There was a new bridge in place at the Carquinez straits that had opened earlier that year, but there was still remnants of construction and lane widening about.  We were going about 15 miles an hour, following the taillights of the car in front of us.  Then he stopped.  There was a lot of crashing and metal grinding noises from the other east-bound side of the freeway.  Perhaps he thought he was on the shoulder, not in the slow lane.  Apparently he stopped to see if he could help with the accident occurring across the divider from us, got out and ran over to “help”.  Mom wanted to pull over and get off the freeway out of traffic, but we couldn’t see two feet in front of us.  It was worse out the side windows, because there were no headlights to cut through it.  We knew were close to the bridge, which meant close to the cliffs overlooking the Carquinez Straits (The Carquinez Bridge refers to parallel bridges spanning the Carquinez Strait, forming part of interstate 80 between Crockett and Vallejo, California. The name originally referred to a single cantilever bridge built in 1927, helping to form a direct route between San Francisco and Sacramento. A second parallel cantilever bridge was completed in 1958 to deal with the increased traffic – Wikipedia).

The car behind us stopped also and started honking his horn along with us to get the guy ahead of us to get going. That was about the time the first car hit the car behind us – shoving him into the rear of our car.  I will never know why people drive so fast in bad weather, but they do.  Then a pile-up started, one after another.  Cars were spinning out and crashing into each other.  It was an odd raucous symphony of tearing metal (cars weren’t plastic then – and gas was about 25 cents/ gallon) and blaring horns.  We could also feel the constant reverberation, as the cars behind and to the side of us got hit also.  We discovered later that one of the cars behind us had several bags of potatoes in their trunk and they flew out upon impact.  Cars were skidding around in the potato-strewn freeway. 

It seemed like it would never end.  The repeated shocks of cars crashing into each other got fainter and fainter as the cars continued to stack up behind us.  Soon, the fog lifted a bit where we were and we could see there was a huge turnout about ten feet away from us - enough to park all the cars involved in the accident.  We just couldn’t see it.  It could have been the edge of the cliff also. When it seemed safe to do so, Mom had us get out and run over to the turnout, to get out of the way of the automotive mayhem going on all around us. 

Between the car pile-up opposite us and the car wreck behind us, there were over 100 cars involved (according to an article published later in Popular Science, it was the largest car wreck in the U.S. at the time).  Miraculously, there were no fatalities.  About the worst injury was a guy who got out of his car and tried to run across the freeway, slipped on the potatoes and had his legs run over by skidding car.

When it cleared and the police arrived, we were the only car able to drive away, as we hadn’t hit anyone and there was no damage to the front end of our car. Accordingly, it appeared to be our entire fault, for stopping on the freeway.  Fortunately, there were witnesses that also saw the original car that had stopped, drive away as the accident started in the west bound lane.  He had apparently been on the opposite side of the freeway, looking at the other accident and came running back when our side of the freeway started having collisions and drove away.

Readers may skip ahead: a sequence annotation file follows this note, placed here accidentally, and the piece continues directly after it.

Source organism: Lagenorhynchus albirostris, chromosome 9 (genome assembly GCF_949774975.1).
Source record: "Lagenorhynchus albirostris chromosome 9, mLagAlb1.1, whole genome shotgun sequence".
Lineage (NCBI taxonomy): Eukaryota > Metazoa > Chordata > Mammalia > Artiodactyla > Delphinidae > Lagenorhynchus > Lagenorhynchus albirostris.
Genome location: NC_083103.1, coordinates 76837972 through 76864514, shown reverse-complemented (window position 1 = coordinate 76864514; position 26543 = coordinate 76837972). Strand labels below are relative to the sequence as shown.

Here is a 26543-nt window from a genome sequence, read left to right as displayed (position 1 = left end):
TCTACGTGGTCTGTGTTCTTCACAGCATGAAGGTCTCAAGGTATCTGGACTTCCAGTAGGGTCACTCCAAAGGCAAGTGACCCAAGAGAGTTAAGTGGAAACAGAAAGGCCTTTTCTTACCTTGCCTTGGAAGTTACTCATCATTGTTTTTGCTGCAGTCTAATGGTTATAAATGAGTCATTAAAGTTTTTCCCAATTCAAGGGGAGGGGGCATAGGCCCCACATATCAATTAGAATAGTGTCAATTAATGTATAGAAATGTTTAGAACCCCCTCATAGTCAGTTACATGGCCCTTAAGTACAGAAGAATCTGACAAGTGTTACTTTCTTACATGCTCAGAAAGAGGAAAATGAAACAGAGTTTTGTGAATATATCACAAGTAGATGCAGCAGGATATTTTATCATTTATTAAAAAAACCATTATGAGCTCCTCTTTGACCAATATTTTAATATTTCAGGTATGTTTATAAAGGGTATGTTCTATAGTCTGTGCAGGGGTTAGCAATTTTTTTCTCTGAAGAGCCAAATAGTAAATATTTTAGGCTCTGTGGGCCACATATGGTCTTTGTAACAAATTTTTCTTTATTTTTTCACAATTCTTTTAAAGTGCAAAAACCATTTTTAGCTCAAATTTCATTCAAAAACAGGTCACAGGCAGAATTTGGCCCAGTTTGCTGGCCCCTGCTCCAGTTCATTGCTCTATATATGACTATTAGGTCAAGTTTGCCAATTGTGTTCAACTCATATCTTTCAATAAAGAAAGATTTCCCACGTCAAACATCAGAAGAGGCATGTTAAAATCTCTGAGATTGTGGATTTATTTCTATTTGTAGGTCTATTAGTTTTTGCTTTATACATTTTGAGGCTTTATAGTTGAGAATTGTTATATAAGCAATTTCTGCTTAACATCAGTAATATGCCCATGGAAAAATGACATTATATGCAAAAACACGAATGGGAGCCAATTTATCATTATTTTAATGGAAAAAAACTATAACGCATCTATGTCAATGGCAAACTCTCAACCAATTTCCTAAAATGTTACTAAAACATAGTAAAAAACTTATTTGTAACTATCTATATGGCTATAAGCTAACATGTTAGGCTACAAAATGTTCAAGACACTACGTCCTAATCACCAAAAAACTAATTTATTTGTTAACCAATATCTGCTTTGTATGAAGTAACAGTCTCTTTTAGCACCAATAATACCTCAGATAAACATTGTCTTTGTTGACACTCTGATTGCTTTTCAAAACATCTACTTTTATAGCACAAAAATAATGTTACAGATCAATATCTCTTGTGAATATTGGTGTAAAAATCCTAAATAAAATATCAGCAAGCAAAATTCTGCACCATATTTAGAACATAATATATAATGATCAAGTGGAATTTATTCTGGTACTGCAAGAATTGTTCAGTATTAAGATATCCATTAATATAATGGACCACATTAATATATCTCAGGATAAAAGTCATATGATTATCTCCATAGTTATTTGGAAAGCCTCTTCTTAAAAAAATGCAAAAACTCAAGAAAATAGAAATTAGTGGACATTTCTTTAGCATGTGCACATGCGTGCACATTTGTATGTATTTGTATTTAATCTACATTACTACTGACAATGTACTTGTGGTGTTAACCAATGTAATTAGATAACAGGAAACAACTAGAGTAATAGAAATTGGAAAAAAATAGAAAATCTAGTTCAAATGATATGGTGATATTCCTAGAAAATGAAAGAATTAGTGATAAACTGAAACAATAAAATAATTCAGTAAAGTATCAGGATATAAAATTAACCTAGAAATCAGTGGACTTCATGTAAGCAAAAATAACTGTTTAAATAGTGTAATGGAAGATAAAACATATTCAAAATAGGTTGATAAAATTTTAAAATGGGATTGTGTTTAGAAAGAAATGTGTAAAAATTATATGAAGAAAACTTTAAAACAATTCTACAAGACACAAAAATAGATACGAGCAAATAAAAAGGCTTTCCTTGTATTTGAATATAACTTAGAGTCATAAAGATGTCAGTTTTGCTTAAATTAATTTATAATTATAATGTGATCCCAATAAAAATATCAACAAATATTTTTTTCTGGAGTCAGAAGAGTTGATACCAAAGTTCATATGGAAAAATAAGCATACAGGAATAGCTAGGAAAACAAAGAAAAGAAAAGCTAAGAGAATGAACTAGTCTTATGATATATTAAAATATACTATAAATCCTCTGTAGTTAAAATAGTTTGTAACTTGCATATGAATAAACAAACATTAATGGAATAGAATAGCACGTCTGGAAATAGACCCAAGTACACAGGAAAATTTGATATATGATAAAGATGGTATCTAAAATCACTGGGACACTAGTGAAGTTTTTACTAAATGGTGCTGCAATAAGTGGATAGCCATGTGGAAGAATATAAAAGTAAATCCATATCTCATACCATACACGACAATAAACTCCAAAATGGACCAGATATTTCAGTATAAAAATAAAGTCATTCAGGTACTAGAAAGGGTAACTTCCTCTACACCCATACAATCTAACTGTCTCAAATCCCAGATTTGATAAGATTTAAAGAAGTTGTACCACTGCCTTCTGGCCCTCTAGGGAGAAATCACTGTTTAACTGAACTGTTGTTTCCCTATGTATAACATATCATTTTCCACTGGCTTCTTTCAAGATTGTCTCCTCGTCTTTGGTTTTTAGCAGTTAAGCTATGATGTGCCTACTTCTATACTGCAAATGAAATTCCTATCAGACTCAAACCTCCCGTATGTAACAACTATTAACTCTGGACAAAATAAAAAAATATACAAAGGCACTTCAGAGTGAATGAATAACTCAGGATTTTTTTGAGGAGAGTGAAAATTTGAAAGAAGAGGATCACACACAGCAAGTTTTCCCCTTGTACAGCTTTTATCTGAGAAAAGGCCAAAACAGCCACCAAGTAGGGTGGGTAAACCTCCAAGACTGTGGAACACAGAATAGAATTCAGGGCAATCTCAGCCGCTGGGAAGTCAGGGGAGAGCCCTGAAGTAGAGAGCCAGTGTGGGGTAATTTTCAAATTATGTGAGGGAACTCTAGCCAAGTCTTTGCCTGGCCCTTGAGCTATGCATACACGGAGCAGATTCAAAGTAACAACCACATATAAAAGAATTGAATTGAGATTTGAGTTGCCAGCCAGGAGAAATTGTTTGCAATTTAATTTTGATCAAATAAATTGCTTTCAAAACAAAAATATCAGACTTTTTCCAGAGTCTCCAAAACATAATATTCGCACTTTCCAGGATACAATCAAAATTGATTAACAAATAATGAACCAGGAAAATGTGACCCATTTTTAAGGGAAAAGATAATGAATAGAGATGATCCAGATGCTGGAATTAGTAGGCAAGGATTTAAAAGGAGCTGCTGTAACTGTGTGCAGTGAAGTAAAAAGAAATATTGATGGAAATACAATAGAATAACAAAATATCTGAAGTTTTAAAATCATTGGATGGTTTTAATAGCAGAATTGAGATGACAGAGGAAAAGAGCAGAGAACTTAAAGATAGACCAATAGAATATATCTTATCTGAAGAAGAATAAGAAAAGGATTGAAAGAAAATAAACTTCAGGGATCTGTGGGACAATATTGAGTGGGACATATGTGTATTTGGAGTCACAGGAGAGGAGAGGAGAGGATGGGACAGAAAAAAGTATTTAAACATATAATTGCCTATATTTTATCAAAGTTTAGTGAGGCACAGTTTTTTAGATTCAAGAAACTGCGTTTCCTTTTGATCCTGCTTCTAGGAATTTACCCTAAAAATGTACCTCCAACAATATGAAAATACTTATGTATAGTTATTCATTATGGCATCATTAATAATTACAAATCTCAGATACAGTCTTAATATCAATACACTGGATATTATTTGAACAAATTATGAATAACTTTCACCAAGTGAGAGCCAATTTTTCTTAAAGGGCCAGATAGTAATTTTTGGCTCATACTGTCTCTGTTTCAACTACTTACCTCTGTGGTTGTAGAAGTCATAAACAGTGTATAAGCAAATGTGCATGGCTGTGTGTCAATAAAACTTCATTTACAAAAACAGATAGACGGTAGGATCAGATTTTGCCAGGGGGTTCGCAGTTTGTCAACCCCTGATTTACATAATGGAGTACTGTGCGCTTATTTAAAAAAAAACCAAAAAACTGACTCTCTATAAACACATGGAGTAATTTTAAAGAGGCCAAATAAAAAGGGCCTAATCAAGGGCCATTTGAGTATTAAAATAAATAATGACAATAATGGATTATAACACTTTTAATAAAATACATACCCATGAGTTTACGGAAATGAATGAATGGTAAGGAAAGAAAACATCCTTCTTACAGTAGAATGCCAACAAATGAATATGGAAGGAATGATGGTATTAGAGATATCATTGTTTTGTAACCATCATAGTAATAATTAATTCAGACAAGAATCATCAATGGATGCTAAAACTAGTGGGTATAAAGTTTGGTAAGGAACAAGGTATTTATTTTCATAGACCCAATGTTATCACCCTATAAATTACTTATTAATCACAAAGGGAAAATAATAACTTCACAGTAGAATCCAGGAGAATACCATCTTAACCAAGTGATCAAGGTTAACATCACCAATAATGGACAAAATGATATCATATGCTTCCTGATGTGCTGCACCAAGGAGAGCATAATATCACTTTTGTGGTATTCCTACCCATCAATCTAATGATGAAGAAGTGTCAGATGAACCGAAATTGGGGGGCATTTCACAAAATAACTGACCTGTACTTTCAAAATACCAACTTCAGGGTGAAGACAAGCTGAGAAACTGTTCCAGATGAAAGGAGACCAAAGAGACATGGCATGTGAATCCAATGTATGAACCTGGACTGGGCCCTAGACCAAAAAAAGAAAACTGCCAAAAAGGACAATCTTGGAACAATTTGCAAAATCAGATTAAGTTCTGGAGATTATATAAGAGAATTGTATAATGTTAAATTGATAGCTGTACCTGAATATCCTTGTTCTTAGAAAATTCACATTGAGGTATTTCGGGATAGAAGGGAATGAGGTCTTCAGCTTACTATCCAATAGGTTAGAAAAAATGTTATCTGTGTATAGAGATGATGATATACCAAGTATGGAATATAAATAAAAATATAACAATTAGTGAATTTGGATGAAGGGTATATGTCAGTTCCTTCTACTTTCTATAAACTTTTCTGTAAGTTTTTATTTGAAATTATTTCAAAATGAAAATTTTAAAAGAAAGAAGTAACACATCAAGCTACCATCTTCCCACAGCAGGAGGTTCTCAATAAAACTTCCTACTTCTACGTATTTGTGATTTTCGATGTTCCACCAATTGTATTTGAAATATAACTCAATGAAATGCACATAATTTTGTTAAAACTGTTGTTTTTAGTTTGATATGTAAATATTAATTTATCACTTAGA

We did not go to San Francisco.  We did not go to Fisherman’s Wharf or Chinatown.  We did not have Thanksgiving the way we had planned in The City by the Bay.  Instead we drove back to our little house in beautiful-weather Folsom.  The grocery stores were closed for the holiday.  We had not stocked the pantry for Thanksgiving.  We became the Old Mother Hubbard poem:

Old Mother Hubbard
Went to the cupboard
To get her poor doggie a bone,
When she got there
The cupboard was bare
So the poor little doggie had none.

There was however, in the back of our cupboard, a large can of Yams and a half bag of dried up marshmallows.  Note: dried marshmallows can be reconstituted and when baked on top of canned yams with butter…becomes a most delicious Thanksgiving meal.  

We were safe, warm and healthy.  A bit crunched in her rear-end, the poor old yellow Chevy could still drive.  Fifty two years later, times are much better and we have much to be thankful for.  It doesn’t have to be a big turkey on the table to be witness to the real bounty:  family, health and friends.  Happy Holidays.

Rlw

Tuesday, October 4, 2011

I REMEMBER…Rottweiler’s and the rolling gate.

In the late 1990’s I was in charge of a major truck-trailer rental company.  My territory was Northern California and Northern Nevada.  I travelled a lot and often got home way after dark.  I travelled from Vallejo to Redding and over to Tahoe, Carson City and Reno.  

There were seventeen stores and about one-hundred independent dealers in that geographic area. The challenge was to keep the inventory of trailers and trucks at the location most likely to have customers that wanted to rent them.  The reality was that the trucks they needed in Sacramento were often sitting on the lot in Redding or Reno, etc.  We often had to make these ‘runs’ to pick up needed rental equipment and transport them to the new location before the weekend when demand was the highest.

There were several of my staff members with me on one such run and we arrived back in Sacramento late on a Friday night.  It was a successful foray and we brought back the equipment needed.  We pulled up to the rental center, opened the rolling gates, pulled the equipment in and parked them all in a neat row.  

Everybody, but my assistant and I had headed home in the personal vehicles they left parked outside the gate.  Our team was very efficient, as we had done this procedure many times.  In and out….done…head home.